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“What’s the best diet for weight loss?”

“What’s the best diet for weight loss?”

This ^^^ question is undoubtedly the most common response I get when I tell people I am a dietitian. People really want to lose weight. Heck, just this week I saw a 7 year old wanting to lose weight and have also seen clients in their 90s thinking the same.

My own response to this question has changed dramatically over the 8 or so years I’ve been studying nutrition. For instance, when friends or acquaintances exclaimed, “I’m so fat! How do I lose weight?” I felt deeply uncomfortable and believed the kindest response was, “no, you’re not fat!” I’ve since come to learn that this sort of response only invalidates a person’s pain and reinforces the idea that being fat actually is a bad thing.

Desiring weight loss is usually a sign that something else is going on.

“Why do you want to lose weight?”

This ^^^ response is currently my go-to because I now understand that wanting to lose weight is a stand-in for something. People don’t want to lose weight just for the heck of it and it’s critically important to understand those reasonings – both for the clinician and for the person asking.

Some common responses I continue to receive include:

  • To be more confident

  • To be happier

  • To be healthier

  • To have more energy

  • To be the best version of myself

  • To be a good role model for my children

  • To end body preoccupation

  • To be more comfortable in my clothes

  • To be more attractive

Who wouldn’t want all these things? Many well-meaning healthcare professionals and coaches like to turn these desires into motivation to continue trying to lose weight, implying that weight loss is actually a solution to all these desires, but this is bull****. Weight loss is not a requirement to achieve all of the above and claiming otherwise is actually quite harmful.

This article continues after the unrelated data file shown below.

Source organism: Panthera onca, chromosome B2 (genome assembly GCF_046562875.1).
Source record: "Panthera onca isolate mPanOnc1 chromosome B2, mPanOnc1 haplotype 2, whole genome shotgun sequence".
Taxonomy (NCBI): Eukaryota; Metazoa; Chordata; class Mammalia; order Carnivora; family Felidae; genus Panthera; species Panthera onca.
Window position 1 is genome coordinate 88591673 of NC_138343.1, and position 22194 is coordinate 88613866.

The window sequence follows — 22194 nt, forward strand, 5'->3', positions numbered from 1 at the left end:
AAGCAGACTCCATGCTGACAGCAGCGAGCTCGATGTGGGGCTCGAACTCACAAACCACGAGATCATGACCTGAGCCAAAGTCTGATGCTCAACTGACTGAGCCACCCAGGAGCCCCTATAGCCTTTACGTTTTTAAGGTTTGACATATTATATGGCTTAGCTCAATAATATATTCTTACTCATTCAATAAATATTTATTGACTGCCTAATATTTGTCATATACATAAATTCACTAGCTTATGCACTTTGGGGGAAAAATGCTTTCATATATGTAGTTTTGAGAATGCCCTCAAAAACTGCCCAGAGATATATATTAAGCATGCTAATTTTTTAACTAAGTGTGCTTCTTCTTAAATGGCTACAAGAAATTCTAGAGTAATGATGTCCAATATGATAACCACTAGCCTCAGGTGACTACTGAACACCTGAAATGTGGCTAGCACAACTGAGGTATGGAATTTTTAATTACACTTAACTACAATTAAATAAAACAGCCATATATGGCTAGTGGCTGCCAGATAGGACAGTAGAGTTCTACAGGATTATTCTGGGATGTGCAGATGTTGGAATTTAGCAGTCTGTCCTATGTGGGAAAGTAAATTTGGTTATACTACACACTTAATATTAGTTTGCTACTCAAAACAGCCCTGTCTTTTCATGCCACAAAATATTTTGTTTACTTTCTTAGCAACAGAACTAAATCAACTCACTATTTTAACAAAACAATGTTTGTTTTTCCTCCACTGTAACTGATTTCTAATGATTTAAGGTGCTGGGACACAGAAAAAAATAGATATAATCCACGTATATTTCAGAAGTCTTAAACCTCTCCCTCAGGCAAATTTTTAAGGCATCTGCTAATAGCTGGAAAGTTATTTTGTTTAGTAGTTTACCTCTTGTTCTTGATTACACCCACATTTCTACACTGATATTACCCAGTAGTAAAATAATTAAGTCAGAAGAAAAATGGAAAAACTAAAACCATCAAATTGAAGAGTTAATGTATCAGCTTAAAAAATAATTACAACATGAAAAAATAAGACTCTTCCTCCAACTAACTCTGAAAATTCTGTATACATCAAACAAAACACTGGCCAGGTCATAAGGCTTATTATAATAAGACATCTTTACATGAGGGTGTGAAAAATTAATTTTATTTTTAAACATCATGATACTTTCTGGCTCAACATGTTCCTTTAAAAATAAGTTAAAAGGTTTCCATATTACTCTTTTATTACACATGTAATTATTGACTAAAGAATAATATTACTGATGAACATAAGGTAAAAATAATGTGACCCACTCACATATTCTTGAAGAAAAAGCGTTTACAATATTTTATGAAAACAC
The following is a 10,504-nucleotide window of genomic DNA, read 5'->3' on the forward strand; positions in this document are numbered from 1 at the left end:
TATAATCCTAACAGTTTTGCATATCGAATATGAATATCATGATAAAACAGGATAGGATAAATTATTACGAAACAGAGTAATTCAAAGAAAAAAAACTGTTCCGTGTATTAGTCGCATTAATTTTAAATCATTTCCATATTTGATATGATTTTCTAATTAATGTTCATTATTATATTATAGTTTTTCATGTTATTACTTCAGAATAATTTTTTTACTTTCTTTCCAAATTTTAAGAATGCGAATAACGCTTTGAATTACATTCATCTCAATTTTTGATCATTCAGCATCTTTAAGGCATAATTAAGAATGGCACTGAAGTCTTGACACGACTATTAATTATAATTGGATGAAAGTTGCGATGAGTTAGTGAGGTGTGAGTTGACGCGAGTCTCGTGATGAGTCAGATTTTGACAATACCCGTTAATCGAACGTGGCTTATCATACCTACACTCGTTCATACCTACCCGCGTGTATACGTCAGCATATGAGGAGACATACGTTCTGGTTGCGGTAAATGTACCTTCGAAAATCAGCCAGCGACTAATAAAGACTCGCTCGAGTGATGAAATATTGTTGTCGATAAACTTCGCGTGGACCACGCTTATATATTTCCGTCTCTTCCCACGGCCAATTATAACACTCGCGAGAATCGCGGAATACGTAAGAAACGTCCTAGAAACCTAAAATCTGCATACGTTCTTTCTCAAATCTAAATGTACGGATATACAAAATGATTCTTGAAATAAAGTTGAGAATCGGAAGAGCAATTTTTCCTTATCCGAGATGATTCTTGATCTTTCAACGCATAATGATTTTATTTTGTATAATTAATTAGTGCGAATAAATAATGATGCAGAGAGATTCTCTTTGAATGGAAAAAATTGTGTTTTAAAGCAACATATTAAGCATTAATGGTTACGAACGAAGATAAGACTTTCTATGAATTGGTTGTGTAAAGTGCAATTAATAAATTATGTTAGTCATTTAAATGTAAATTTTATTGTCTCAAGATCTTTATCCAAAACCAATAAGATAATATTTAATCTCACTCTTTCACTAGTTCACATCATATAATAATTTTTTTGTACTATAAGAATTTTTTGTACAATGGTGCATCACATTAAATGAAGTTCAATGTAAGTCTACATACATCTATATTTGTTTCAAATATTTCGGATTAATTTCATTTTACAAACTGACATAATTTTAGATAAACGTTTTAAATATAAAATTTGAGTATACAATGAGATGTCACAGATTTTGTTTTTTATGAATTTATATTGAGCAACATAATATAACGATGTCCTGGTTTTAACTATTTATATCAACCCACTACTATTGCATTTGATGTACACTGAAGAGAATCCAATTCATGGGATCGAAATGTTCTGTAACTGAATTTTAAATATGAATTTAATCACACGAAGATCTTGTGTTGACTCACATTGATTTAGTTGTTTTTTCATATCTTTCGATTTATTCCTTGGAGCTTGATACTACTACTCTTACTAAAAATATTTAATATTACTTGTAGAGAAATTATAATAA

Side note: I do recognize that I have a ton of privilege when it comes to being able to forego weight loss efforts because I’m not going to receive much pushback being in a thin body and I cannot know the experiences that you will have in a large body. I know that fatphobia is real and it makes logical sense that having a smaller body would provide you with certain privileges, protection, and feelings of belonging.

While losing weight can often lead to compliments and excitement, this thrill is short-lived because the attention is usually short-lived and those feelings of inadequacy can start to creep back in. When weight regain happens (which usually happens), we hear those compliments echoing in our heads of how good we looked – and feel ashamed. We might go through the whole dieting/lifestyle process again. And again. And yet again. Seeking those compliments and that brief moment of joy when we feel accepted and revered. We might even develop full on eating disorders that are life-threatening.

So, I’ve got a big ask of you – let’s stop complimenting weight loss. It’s reinforcing the idea that fat is bad AND that the “before” of that person who lost weight was bad.

Adopting an intuitive eating approach allows for major transformations to take place. Ones that can actually get you a lot closer to realizing those desires rather than focusing on weight loss and glossy-lifestyle changes that the weight loss industry continues to promote. While intuitive eating is a lifestyle change in the true sense of the word, it involves returning to our innate ability to eat and move our bodies without the requirement of weight loss or body transformations to demonstrate success.

Starting down the intuitive eating path often requires the upheaval of buried emotions and feelings you’ve been avoiding. Because when you no longer distract yourself with changing your body, figuring out what foods to eat, or what exercise you need to do, you end up fully participating in your life.

The next time the urge to change your body arises, I encourage you to take a step back and get curious about what’s really going on. I still get those urges to change my body, but I realize that I’m just using that focus on my weight/body as an out – a distraction from the hugely uncomfortable feelings of inadequacy and shame I am experiencing. It behooves me and my health to address those feelings head-on rather than wasting time and energy on fruitless weight loss plans that will only lead to disappointment and further feelings of inadequacy.

Long story long, the best diet for you is the one that you enjoy, that nourishes your body, and that makes you feel how you want to feel.

I’d love to know in the comments – what’s the biggest takeaway you got from this article? If you’ve ever wanted to lose weight, what were you hoping to achieve by it?

Looking for some more guidance? I offer virtual and in-person sessions in Austin, TX. Not quite there? Check out my free guide: Eating with Intention.

512-650-8853  |  Austin TX

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